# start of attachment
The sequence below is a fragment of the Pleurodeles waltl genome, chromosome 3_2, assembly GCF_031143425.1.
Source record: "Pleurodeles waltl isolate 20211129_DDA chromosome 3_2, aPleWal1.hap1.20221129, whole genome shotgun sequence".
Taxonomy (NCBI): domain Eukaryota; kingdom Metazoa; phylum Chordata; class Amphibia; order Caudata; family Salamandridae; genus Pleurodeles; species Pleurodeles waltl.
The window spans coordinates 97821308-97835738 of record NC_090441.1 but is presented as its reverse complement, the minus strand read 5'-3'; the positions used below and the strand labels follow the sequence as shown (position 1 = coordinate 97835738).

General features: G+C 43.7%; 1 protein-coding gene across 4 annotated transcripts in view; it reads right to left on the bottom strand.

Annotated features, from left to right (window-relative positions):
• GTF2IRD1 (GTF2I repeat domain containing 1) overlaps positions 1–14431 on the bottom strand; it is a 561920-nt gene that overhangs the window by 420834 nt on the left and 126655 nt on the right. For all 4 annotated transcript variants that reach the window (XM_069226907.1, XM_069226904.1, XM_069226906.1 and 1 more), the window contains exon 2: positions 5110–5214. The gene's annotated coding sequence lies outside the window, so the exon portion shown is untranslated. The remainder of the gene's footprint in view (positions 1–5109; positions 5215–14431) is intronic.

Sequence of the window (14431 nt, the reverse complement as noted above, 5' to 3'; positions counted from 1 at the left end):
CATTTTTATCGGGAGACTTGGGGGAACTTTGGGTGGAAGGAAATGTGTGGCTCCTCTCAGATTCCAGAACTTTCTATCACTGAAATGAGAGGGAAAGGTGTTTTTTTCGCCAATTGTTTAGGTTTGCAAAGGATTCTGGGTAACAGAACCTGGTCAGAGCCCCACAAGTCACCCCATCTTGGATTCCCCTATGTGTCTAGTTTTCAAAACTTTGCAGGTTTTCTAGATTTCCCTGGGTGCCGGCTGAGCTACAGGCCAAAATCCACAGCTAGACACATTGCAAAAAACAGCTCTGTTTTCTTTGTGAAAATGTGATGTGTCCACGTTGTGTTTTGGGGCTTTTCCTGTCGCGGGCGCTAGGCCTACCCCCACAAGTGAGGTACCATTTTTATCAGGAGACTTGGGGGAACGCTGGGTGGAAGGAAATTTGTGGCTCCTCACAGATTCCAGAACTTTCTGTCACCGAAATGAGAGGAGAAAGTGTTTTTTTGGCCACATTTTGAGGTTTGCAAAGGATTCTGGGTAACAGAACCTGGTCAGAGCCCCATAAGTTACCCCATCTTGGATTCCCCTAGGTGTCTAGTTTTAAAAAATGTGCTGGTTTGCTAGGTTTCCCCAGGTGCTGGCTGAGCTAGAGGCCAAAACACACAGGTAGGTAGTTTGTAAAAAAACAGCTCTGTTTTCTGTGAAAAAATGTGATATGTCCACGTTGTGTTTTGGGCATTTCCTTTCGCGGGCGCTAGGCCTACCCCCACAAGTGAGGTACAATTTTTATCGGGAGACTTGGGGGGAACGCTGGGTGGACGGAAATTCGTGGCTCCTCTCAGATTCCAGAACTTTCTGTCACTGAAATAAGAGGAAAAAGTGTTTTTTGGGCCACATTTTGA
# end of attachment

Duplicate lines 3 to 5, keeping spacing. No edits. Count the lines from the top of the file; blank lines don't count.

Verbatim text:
Taxonomy (NCBI): domain Eukaryota; kingdom Metazoa; phylum Chordata; class Amphibia; order Caudata; family Salamandridae; genus Pleurodeles; species Pleurodeles waltl.
The window spans coordinates 97821308-97835738 of record NC_090441.1 but is presented as its reverse complement, the minus strand read 5'-3'; the positions used below and the strand labels follow the sequence as shown (position 1 = coordinate 97835738).

General features: G+C 43.7%; 1 protein-coding gene across 4 annotated transcripts in view; it reads right to left on the bottom strand.